Jaan Kross

Treading Air
  • Treading Air

  • Translated by Eric Dickens

    Treading Air follows the life of Ullo Paerand through 30 years of violent political upheaval. Abandoned by his father as a child, he grows up to become an electoral assistant to the parliamentary office in Tallinn and it is in this position that Ullo witnesses first the Soviet and then the German occupation of Estonia. Forced out of his honest profession Ullo becomes involved with the Resistance but, when many Estonians flee the country, he chooses to remain. An interlude of a decade shows much has changed since the end of the War; Soviet influence is marked in the style of government and the manner of the people. The narrative unfolds in stories imparted to an unknown "author" by a 70-year-old Ullo. Just before the end, however, Kross introduces a teasing ambiguity: Ullo dies before he is able to answer the last question about his life.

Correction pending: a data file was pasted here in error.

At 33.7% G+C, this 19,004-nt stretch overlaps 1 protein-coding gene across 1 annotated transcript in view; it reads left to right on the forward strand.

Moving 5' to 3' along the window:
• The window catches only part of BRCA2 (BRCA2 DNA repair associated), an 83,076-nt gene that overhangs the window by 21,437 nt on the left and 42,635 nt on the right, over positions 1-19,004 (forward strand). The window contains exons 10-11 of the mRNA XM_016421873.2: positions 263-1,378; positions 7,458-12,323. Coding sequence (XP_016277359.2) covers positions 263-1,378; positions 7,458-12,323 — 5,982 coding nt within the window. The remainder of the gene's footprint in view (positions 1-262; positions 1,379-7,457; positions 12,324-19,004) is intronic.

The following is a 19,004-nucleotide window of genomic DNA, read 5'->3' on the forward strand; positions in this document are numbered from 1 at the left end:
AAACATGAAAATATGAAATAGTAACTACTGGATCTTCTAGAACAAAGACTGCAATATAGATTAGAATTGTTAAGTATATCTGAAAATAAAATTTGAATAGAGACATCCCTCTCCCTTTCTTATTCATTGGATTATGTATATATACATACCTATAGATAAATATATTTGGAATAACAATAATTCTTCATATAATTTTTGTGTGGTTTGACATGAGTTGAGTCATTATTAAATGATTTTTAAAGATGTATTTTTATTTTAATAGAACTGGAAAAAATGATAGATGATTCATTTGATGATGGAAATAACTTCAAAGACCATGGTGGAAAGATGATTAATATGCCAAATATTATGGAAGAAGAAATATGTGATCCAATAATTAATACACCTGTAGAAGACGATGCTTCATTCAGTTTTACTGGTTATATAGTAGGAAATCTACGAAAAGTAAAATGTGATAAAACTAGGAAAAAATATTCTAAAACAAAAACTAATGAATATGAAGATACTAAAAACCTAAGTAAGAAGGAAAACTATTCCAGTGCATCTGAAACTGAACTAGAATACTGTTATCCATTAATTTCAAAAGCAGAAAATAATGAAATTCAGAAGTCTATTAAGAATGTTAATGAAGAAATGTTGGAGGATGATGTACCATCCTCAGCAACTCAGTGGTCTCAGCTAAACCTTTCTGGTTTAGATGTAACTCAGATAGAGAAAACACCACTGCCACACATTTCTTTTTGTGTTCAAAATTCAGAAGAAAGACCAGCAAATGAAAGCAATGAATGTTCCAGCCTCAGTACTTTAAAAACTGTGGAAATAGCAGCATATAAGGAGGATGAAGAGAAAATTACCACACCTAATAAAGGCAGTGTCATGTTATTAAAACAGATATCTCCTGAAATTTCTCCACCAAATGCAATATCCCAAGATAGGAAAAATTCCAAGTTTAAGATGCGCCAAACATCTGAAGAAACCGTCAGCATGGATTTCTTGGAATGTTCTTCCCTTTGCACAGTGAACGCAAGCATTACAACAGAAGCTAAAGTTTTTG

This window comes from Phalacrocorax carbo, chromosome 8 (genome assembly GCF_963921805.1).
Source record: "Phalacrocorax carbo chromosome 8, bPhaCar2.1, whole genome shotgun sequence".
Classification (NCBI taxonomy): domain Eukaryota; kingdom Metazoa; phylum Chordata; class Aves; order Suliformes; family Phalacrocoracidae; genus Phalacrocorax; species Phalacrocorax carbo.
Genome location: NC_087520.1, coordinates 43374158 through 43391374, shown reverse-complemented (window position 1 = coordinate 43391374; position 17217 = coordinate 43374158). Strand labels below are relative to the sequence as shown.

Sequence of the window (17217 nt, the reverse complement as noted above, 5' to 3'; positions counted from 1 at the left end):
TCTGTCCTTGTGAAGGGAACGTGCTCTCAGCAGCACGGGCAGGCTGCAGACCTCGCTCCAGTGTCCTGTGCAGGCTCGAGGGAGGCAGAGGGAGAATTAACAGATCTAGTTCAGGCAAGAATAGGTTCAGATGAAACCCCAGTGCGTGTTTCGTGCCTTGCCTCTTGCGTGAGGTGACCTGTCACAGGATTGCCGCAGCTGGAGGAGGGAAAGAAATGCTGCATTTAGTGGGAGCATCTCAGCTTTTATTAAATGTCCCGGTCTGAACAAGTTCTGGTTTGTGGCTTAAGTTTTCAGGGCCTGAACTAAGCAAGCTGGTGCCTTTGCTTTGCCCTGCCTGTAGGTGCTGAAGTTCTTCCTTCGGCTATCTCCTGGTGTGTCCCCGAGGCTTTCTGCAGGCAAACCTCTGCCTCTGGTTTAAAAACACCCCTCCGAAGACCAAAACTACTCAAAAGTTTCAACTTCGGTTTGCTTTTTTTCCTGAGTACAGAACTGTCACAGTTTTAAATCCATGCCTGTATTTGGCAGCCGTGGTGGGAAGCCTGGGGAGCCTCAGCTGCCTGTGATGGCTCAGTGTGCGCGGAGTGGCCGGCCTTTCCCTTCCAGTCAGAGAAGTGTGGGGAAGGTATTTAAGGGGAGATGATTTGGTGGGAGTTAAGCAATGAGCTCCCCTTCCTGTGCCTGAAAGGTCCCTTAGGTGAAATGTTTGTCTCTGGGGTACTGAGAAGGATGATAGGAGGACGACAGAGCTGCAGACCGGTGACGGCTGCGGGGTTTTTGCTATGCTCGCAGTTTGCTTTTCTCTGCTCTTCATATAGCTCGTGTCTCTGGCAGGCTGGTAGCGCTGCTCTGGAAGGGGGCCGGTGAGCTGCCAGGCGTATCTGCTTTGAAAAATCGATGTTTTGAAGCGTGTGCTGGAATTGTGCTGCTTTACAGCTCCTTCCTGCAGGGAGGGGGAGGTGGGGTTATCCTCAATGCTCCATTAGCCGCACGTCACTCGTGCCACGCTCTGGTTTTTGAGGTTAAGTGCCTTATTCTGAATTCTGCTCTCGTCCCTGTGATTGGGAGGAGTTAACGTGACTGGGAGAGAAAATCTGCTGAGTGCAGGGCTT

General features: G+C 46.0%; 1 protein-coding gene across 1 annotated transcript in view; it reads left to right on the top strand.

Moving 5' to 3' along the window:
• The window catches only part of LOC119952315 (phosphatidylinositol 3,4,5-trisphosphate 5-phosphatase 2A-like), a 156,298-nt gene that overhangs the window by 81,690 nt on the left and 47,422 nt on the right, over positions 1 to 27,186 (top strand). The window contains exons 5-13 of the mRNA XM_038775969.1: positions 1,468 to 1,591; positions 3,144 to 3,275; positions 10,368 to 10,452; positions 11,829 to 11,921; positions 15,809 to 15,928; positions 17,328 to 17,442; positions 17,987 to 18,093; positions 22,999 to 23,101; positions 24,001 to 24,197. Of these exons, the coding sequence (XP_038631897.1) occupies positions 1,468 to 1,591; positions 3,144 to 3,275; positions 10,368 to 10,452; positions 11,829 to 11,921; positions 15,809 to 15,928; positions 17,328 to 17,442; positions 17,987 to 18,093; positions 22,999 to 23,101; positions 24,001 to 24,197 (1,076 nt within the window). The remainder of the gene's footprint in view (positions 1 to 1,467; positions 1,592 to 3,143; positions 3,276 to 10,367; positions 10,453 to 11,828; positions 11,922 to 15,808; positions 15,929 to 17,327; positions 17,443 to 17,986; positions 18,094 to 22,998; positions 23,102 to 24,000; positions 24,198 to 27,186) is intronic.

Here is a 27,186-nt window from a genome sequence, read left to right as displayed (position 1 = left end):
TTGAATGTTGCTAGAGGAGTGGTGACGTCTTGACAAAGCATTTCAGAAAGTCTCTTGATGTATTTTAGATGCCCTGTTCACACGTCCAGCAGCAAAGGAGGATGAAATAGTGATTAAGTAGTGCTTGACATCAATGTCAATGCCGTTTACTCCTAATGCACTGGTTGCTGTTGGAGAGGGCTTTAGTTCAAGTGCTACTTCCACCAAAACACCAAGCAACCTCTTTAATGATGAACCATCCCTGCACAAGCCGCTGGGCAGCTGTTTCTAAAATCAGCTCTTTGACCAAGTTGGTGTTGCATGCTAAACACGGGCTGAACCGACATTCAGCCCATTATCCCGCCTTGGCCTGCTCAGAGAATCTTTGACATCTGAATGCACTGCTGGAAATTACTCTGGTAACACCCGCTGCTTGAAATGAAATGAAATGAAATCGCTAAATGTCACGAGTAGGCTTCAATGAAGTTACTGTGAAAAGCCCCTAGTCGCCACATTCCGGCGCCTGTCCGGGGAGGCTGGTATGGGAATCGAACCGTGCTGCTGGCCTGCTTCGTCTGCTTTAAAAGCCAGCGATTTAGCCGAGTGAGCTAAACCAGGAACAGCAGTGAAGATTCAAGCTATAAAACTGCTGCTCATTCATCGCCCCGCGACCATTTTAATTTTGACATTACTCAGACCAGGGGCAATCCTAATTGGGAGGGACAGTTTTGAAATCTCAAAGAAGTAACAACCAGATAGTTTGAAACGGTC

Jaan Kross was born in Tallinn in 1920. He studied law at the University of Tartu and taught law until his arrest and deportation, with countless other Estonians, to Siberia in 1946. He, on his release in 1954, returned to Tallinn and devoted himself to poetry and to translating the classics, including Shakespeare, Balzac and Stefan Zweig. Later, his interest in Estonia's chequered history made him turn his attention to the historical novel, and he established his reputation as one of Europe's outstanding practitioners of this genre. He was regarded as an Estonian writer of world class. He died in December 2007. On its publication in France, The Czar's Madman won the Prix du Meilleur Livre Etranger.